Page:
In September 2016, I joined the Department as a Lecturer in War Studies. I specialise in the International Relations of Asia, with a focus on China and the security of that region as it relates to nuclear weapons.
I am affiliated to the Asian Security & Warfare Research Group and the Centre for Science and Security Studies and the Centre for Grand Strategy in the Department of War Studies. I hold degrees from the University of Aberystwyth (BScEcon (Hons) International Politics and Strategic Studies), the London School of Economics and Political Science (MSc International Relations), and the University of Oxford (MPhil Modern Chinese Studies and DPhil International Relations, both St. Antony’s College).
Immediately prior to my appointment at King’s, from 2015-16, I was a Lecturer in International Politics in the Department of Politics at the University of Sheffield. Before Sheffield, I spent several years at the University of Oxford, where I completed my doctoral thesis under the supervision of Professor Rosemary Foot, and conducted early career research. My early career research at Oxford included a Junior Research Fellowship (2012) and a British Academy Postdoctoral Research Fellowship (2012-15), both mentored by Professor Andrew Hurrell in the Department of Politics and International Relations. During this time, I was also a Stipendiary Lecturer in International Relations for Trinity College, University of Oxford (2014-15) and the specialist tutor on the International Relations of Asia for the International Politics Summer School at St. Antony’s College.
I have held visiting positions abroad, at Tsinghua University in Beijing, China (mentored by Professor Li Bin, from 2010-11) and a pre-doctoral fellowship at the James Martin Center for Nonproliferation Studies in Monterey, California (Winter 2011, mentored by Professor Jing Dong Yuan). Before my studies at Oxford, I was a research fellow at King’s College London, conducting research for Professor Wyn Bowen on nuclear proliferation in Northeast Asia. During this time I also published peer-reviewed articles on Jihadist terrorism in Spain in collaboration with Professor Javier Jordan of the University of Granada in Spain.
Dr Leveringhaus holds a British Academy Small Research Grant (SG171630) to study early Chinese nuclear thinking between 1945 and 1949, in particular Communist and Nationalist approaches to the bomb.
She is also a Research Associate of the Contemporary South Asian Studies Programme at the University of Oxford
My areas of interests include:
- International Relations of Asia
- Chinese foreign and security policy (past and present)
- Asian security, especially as it relates to nuclear weapons
- Global ordering and rising/resurgent powers
In October 2017, Dr Leveringhaus was awarded a two year British Academy Small Research Grant (SG171630) to study early Chinese nuclear thinking between 1945 and 1949, in particular Communist and Nationalist approaches to the bomb.
Publications (in press and under contract)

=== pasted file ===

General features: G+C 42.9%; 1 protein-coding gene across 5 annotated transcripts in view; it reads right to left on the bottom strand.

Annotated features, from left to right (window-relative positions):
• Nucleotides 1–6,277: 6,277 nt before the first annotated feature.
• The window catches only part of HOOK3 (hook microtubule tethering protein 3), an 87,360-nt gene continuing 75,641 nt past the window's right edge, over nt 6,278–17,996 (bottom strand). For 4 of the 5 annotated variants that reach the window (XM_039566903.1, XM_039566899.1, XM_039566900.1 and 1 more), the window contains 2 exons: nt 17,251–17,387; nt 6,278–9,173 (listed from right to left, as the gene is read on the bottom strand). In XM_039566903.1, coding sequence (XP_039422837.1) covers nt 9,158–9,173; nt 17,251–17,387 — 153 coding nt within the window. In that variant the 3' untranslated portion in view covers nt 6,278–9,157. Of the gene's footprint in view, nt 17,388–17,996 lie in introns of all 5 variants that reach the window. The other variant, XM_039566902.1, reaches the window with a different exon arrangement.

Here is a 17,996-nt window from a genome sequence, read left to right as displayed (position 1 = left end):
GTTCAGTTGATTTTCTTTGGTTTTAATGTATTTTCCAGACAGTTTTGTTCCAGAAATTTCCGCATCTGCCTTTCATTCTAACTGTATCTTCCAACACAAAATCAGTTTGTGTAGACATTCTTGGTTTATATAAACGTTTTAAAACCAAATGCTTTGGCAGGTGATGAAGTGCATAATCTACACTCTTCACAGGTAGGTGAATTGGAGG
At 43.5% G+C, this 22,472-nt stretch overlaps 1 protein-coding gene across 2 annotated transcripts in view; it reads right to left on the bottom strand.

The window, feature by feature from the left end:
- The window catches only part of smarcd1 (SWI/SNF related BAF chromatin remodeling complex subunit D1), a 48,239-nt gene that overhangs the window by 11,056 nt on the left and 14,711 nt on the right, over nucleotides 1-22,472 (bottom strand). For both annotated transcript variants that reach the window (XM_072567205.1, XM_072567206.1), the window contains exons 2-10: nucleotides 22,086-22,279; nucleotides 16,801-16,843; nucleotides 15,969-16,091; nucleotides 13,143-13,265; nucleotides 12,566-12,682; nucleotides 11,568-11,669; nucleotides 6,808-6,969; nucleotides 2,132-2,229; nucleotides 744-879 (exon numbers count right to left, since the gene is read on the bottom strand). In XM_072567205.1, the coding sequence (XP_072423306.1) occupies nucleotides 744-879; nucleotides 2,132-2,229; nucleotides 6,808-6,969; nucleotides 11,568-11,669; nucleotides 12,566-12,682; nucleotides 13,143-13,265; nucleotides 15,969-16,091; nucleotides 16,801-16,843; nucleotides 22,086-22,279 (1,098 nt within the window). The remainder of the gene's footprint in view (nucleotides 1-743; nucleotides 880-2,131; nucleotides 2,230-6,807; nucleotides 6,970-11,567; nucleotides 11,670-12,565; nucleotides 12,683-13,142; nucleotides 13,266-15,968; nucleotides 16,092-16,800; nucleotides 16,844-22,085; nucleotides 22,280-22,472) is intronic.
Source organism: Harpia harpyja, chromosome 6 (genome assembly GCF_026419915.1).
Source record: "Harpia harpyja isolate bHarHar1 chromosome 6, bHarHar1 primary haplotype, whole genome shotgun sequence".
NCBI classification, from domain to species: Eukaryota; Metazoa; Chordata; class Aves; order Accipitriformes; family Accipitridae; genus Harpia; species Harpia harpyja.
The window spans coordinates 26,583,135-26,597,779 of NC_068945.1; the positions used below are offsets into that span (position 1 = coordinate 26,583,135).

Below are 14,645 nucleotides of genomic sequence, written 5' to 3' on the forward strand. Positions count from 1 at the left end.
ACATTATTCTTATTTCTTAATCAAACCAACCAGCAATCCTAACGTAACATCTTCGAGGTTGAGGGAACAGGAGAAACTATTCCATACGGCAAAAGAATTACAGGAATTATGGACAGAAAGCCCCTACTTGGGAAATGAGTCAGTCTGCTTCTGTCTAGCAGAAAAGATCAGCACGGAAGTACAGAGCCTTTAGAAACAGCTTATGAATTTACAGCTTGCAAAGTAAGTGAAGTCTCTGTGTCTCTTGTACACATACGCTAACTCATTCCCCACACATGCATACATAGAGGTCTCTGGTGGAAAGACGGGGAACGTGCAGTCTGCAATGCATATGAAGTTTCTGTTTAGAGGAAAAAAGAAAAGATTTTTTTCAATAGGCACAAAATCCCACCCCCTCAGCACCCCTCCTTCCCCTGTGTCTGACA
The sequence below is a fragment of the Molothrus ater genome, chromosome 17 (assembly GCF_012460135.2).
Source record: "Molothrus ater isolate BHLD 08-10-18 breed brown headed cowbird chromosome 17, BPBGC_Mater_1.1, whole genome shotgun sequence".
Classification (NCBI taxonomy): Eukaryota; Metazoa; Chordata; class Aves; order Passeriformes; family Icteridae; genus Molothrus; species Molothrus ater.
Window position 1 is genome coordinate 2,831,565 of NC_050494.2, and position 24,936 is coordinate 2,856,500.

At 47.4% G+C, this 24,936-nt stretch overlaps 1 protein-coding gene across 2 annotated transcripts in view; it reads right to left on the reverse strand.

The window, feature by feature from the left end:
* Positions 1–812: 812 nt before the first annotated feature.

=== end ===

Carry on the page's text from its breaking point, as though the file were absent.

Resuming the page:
(2015) Nicola Horsburgh, China and Global Nuclear Order, from estrangement to active engagement (Oxford: Oxford University Press). Nominated for the ECPR Hedley Bull Prize in 2017.
(2014) Nicola Horsburgh, Astrid Nordin and Shaun Breslin, eds., Chinese Politics and International Relations: Innovation and Invention (London: Routledge).
(Forthcoming) with Kate Sullivan de Estrada, 'Chinese and Indian Competitive Nuclear Restraint in the Global Nuclear Order', in Kanti Bajpai, Manjari Chatterjee Miller and Selina Ho, eds., Routledge Handbook on China-India Relations (Routledge).
(Forthcoming) 'Beyond de-nuclearization: Debating deterrence and North Korea in Asia’s new nuclear age', Review Essay, Asian Security.
(2019) 'China, the United Kingdom and Global Nuclear Diplomacy', part of a collective submission from the Centre for Science and Security Studies (CSSS), King's College London, to the House of Lords Inquiry on Nuclear Non Proliferation Treaty and Nuclear Disarmament, February.
(2019) 'China and Nuclear Deterrence on the Korean Peninsula: Prospects for Stability', report for King's College London (KCL)-Research Institute for Peace and Security (RIPS) Symposium on Japan, China, the United States: What Future for East Asia？12 February 2019.
(2018) H-Diplo/ISSF Online forum review of Diplomacy & Statecraft 29: 1-2 March 2018.
(2018) ‘Beyond “hangovers”: the new parameters of post-Cold War nuclear strategy’, Strategic Defense Studies Centre, 50th Anniversary Volume (Sydney: Australia National University).
(2017) with Andrew Hurrell, ‘Great power cooperation, nuclear weapons and concerts of power’ in Great Power Multilaterism and the Prevention of War, Carsten Rauch and Harald Muller, eds., (London: Routledge).
(2015) Nicola Horsburgh, ‘Chinese views of a nuclear India, from the 1974 PNE to the NSG waiver’, in Kate Sullivan, ed., Competing visions of India: India's Rise Beyond the West (Palgrave).
(2014) Nicola Horsburgh, ‘Innovation through debate and differentiation: Chinese nuclear doctrine since the reform era’, in Nicola Horsburgh, Astrid Nordin and Shaun Breslin, eds., Chinese Politics and International Relations: Innovation and Invention (London: Routledge).